Penn State students regularly participate in the study abroad programs at Studio Art Centers International (SACI) in Florence, Italy, for a summer program, a semester, or even a year. This year, the Penn State School of Visual Arts (SoVA) will partner with SACI to send Ann Tarantino, assistant professor of art and landscape architecture, to teach in the program’s Late Spring Term. Tarantino will teach a painting course and lead a group of Penn State students who will join her in Florence.
Founded in 1975, SACI sits in the heart of Florence and offers a full range of studio art, design, and art history courses across disciplines, as well as some unique offerings not available at Penn State (or anywhere else at the undergraduate level). These include art and mural conservation and fresco painting. SACI students live in apartments in central Florence, take field trips across Italy, and engage in the cultural and artistic life of the city. This program offers the opportunity for students to earn six credits in six weeks and enjoy the company of some familiar faces from Penn State. Below, two Penn State SoVA students who recently studied for a semester at SACI reflect upon their experiences and how their lives changed during their time in Florence.
Going to Florence was definitely one of the best decisions of my life. The program is amazing, because it lets you explore a lot of courses that you wouldn't necessarily get a chance to take in the United States. For example, I took Fresco and learned techniques that inform my current work. I also took Mural Conservation and got to restore a fresco in La Pergola Theater in Florence. Daniela Murphy, the professor for that class, is one of Italy's leading restorers. We got to go to churches around Florence and study aspects of the frescos that one typically wouldn't notice or learn about. I also took Contemporary Art Theory, which opened my eyes to the current art scene in Florence and included multiple trips to La Strozzina Gallery. I learned about Italian cinema, and had advanced painting with Lorenzo Pezzatini, a class that is, by far, closest to my heart. I learned so much from Lorenzo. Together we did a collaborative mural in Le Cure Underpass, a converted art space run by the kindest homeless man, named Salvatore (also goes by Totto). Giving back to Florence, the city that gave me so much, was an amazing opportunity.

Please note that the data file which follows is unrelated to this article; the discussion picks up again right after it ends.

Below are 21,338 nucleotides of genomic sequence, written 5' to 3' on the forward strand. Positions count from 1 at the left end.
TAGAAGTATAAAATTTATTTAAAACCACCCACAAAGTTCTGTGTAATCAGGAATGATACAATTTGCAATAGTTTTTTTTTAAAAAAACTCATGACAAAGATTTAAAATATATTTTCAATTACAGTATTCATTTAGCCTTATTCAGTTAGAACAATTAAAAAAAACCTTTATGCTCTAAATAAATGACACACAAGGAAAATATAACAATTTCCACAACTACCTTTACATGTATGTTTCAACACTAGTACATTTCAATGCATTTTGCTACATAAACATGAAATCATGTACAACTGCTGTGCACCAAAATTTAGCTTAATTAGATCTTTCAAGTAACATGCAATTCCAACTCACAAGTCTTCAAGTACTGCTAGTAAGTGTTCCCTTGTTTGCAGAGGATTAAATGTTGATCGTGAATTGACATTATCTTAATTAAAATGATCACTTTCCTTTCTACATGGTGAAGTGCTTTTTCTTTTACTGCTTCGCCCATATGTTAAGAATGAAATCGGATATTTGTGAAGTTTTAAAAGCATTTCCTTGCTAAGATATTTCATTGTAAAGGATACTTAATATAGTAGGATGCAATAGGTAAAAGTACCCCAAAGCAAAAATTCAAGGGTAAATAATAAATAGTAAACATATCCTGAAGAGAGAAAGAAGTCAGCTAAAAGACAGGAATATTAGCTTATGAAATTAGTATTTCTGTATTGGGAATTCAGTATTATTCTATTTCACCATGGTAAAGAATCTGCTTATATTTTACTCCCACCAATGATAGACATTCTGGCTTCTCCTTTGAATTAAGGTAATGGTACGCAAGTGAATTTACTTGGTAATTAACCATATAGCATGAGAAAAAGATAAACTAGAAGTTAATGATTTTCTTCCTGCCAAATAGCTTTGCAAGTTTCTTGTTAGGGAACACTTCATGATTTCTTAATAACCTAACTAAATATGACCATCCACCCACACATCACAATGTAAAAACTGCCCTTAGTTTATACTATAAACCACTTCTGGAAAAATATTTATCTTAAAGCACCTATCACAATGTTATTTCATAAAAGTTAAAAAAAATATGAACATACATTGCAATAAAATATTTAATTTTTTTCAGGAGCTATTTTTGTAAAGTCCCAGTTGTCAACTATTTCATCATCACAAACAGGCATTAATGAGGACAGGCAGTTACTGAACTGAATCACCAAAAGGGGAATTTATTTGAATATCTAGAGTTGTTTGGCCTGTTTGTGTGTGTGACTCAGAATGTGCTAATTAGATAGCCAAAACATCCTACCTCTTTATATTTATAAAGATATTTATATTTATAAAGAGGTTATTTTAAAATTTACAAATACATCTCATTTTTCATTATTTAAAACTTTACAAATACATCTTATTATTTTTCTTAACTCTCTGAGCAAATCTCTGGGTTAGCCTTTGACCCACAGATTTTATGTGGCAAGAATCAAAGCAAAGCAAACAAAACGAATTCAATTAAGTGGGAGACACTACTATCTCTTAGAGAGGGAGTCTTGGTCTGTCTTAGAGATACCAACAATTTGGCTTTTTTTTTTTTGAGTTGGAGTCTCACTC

Besides classes, SACI offers great trips to surrounding cities, including Venice, Rome, Vinci, Pisa, Ravenna, and more. It's also a very easy city from which to travel to other places. During my stay, I took trips to Paris, Budapest, Berlin, Barcelona, Tarragona, and Elba. The apartments are adorable and everything is within walking distance. The leather markets lined the walk from my apartment to SACI, which was both flustering and amazing. The whole city is very friendly and perfectly picturesque.
Vicente Ortiz Cortez:
The time I spent studying abroad was invaluable. Every memory I hold from each experience has helped me better understand what it means to be alive today, which informs my creative philosophy. Studying abroad was a surreal, life-changing experience. I lived a minute away from the Duomo, and five minutes from Michelangelo’s David and several museums including the Uffizi Gallery, where the first things I saw as I entered the galleries were the giant glowing Madonna Enthroned paintings I first learned about in Art History 112. From the moment I arrived at the front of the school’s main building, the Palazzo dei Cartelloni, where Lisa del Giocondo is believed to have lived, art history came to life. The dense fog on the first night made walking through Florence’s cobbled streets seem like a dream; I couldn’t believe I was walking the same streets the Old Masters once walked.
In Painting Conservation 1, I learned that the best way to identify an old painting’s varnish was by tasting it, although that method is no longer in practice. However, thanks to my professor’s teaching method of learning by doing, I can say what a 16th-century painting tastes like. The classroom was like a hospital room for art, and we treated each piece as an individual patient with specific needs. The professor would tell us stories, like the one about her colleague who used a glue that was too strong when working on the protective paper of a Picasso, ruining the piece and her career.
One of my favorite parts about the drawing and painting classes was being able to go out to places like Piazza della Signoria to study the figure from sculptures out in the open air. The trips to Pisa, Lucca, Venice (during the carnival!), Mantua, Raphael’s house and hometown of Urbino, as well as Giorgio Vasari’s house in Arezzo, among others, were particularly enriching thanks to having an extraordinarily knowledgeable SACI art history professor as guide.
My advice to those who want to study abroad is to do so with an open mind, without preconceived notions or expectations, and know that you might learn as much about the country where you stay and its culture as you will about your own country and yourself.
The application deadline for the Late Spring Term is February 1. For more information or to apply, contact Ann Tarantino at email@example.com; attend our info night on Tuesday, January 20, at 5:30 p.m. in 121 Borland; or visit www.psu.edu/ea.